HR Mavericks

Eddy’s HR Mavericks Encyclopedia

Manager Training

Your management team is out there in the trenches day in and day out doing their best to support the organization while encouraging their team members. Are you sure they are equipped to do that well? What do you do if they aren't?

What Is Manager Training?

When you see a gap, it’s your job to jump in and fill it. Sometimes, filling the gap means training others. That’s where manager training comes in. You’re taking the information you know—or will learn—and passing it on to your management team so your company can continue to be successful at all levels.

Why Is It Important for HR to Train Managers?

In HR, you wear many hats, and training and development is surely one of them. Let’s look at the main reasons to train managers below.
  • Create a relationship. Often, HR is seen as scary and like being sent to the principal's office. By providing and facilitating manager training, you’re creating a relationship with your front-line managers across the organization. You’re taking away the idea that HR is scary and building a bridge for questions and helpful dialogue.
  • Manager development. Managers are employees too, and deserve to have career development just as the rest of your employees do. Management training can ensure you’re teaching your managers tools to further their careers both inside and outside your organization.
  • Maintain manager engagement. It’s no surprise that employees will leave a job if they dislike their manager, so don’t give them that chance. Management training engages your management team and encourages them along the way. They take that back to their team as they feel empowered to continue leading. Your culture will thank you!

Styles of Manager Training

Choose a training style described below to ensure optimal success for your organization.

Instructor-Led Training

You’ll likely see the most success and involvement with instructor-led management training. This can be led by an outside instructor or a member of your HR team. It can be structured like a lecture, with a presentation leaving room for dialogue, break-out sessions, and engagement for those in the training. This style not only encourages your managers to learn in an interactive way, but they can engage with other managers and with the HR professional leading the training.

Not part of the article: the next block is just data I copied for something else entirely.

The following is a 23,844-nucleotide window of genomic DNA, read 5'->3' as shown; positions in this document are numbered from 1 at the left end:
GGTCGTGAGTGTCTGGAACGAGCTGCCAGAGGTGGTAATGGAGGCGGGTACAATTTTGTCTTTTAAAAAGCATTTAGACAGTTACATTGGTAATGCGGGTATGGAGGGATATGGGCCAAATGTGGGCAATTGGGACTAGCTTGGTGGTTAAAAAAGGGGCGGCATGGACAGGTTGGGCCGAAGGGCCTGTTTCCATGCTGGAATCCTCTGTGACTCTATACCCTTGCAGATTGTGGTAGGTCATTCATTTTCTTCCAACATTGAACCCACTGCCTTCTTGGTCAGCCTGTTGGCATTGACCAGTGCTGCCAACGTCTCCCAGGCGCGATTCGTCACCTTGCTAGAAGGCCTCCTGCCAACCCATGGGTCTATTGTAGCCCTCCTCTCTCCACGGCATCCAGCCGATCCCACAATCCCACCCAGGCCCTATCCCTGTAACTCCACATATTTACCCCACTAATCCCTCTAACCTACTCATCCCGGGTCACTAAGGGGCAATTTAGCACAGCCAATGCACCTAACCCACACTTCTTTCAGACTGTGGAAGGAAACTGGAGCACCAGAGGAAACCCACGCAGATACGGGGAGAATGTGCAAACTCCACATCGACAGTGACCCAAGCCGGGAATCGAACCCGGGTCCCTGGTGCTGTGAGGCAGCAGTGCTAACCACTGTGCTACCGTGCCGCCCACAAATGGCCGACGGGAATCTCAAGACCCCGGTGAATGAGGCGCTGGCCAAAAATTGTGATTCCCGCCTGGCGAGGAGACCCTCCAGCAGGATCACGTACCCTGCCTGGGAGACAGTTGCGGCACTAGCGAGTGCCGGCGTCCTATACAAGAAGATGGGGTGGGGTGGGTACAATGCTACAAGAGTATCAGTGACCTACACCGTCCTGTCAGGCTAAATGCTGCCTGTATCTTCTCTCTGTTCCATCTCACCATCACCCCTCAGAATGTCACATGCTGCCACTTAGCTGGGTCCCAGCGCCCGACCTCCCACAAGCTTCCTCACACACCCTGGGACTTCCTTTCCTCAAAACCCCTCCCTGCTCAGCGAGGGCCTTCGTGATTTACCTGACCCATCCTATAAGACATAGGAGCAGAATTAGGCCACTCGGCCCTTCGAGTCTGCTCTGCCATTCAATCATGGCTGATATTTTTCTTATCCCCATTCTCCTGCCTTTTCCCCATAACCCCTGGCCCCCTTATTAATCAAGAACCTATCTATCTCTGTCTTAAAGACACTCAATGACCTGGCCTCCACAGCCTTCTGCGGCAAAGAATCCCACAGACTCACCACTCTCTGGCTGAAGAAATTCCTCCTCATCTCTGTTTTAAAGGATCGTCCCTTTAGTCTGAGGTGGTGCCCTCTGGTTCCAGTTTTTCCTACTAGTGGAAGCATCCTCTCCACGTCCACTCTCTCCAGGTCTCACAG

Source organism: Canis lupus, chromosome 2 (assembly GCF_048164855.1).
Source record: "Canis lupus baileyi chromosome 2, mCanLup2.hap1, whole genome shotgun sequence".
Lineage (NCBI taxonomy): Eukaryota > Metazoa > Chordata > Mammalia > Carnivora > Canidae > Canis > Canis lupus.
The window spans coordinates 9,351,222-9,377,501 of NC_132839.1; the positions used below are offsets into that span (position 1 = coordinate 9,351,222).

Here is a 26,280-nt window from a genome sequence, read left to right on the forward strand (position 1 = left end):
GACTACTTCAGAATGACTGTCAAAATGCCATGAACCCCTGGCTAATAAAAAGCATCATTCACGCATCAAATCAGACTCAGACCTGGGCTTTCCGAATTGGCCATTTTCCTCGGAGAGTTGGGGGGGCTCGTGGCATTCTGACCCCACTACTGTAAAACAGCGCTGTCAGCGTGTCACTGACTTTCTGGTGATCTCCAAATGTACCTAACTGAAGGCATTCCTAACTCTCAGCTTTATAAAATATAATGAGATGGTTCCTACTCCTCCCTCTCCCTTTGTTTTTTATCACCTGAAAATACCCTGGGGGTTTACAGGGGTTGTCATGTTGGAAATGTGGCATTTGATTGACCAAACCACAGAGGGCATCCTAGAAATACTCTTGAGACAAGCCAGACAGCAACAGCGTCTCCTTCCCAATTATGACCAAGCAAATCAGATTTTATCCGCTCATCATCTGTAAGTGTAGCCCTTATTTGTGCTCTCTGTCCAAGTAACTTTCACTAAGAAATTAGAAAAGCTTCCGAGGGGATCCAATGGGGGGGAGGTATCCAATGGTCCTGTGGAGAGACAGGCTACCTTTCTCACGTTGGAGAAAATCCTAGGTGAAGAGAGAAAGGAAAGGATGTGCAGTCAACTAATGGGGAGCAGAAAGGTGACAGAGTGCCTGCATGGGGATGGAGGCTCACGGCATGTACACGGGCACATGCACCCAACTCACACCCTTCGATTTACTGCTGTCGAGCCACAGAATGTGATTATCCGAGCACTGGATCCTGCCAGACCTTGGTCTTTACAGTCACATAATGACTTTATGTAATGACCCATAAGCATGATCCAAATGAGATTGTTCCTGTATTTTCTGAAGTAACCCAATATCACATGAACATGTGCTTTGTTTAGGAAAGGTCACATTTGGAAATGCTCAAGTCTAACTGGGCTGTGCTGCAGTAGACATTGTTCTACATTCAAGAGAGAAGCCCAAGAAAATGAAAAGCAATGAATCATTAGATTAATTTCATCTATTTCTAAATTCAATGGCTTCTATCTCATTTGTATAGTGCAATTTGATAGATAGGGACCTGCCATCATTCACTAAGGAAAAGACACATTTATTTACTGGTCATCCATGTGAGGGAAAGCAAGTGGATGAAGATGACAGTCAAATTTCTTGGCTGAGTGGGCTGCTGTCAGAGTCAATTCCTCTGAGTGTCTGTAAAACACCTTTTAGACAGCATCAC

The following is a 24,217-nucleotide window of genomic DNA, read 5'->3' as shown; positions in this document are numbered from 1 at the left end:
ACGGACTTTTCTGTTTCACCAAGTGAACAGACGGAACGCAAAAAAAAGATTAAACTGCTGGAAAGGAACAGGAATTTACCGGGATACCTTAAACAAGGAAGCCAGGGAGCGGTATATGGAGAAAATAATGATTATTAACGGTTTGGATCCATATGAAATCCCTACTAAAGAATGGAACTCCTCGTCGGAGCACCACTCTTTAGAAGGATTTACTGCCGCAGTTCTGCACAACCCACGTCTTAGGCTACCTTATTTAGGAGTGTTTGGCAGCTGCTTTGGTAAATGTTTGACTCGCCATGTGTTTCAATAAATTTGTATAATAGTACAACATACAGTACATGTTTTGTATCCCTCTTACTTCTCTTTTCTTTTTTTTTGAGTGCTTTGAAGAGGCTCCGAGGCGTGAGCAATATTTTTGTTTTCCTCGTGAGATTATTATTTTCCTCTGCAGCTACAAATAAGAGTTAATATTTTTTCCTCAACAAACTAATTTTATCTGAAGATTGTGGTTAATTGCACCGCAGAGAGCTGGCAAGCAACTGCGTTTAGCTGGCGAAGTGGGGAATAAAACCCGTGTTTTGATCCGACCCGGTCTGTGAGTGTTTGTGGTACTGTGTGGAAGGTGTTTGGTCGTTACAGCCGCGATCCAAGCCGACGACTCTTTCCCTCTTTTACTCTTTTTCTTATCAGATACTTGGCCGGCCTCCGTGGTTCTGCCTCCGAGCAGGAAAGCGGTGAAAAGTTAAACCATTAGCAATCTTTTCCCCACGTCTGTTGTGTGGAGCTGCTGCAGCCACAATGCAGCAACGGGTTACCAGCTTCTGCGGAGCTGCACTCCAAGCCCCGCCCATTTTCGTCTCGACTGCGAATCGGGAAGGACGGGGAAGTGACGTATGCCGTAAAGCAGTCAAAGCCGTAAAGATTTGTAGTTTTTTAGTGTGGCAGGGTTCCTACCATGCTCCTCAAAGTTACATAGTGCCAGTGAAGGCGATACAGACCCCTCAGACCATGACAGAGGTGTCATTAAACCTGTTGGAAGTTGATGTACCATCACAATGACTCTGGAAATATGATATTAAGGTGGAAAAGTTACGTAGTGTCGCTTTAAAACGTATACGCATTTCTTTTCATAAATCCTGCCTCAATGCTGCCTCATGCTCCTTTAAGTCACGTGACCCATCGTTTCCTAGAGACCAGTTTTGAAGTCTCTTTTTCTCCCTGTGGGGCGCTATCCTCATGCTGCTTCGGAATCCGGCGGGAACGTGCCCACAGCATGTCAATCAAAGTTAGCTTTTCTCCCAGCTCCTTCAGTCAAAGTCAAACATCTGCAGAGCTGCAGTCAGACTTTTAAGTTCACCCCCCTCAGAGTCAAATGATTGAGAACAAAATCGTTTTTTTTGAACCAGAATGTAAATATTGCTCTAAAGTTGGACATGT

Video-Based Training

Some organizations may not have the availability to facilitate instructor-led training; that’s where video-based training comes into play. You can utilize videos, like step-by-step procedures or even screen recordings, to drive home specific points to your management team. Perhaps you’re presenting a training on leadership in the workplace, and you would like to share appropriate YouTube clips to show how not to lead for some comic relief. You could easily work this into your video-based training. One advantage here is that managers can watch the video repeatedly if they are learning a process or a system, and an instructor is not required to lead the class.

The Essential Components of Manager Training

All manager trainings need a few essential components to ensure the training goes smoothly and is effective.

Have Clear Points

It does not matter the style of management training your organization has selected; without clear points, you will lose your managers along the way. If you’re trying to ensure they learn about effective communication in the workplace, be sure you’re driving that point home. Don’t get caught up in where you wish they were in their communication style at the end of the training; take the time to clearly walk them through how to communicate effectively without too many side paths or veering off topic. Stick to easy language, and remember that at the end of this, the goal is to give your managers another skill they can take with them, not give them more questions than answers.

Be Engaging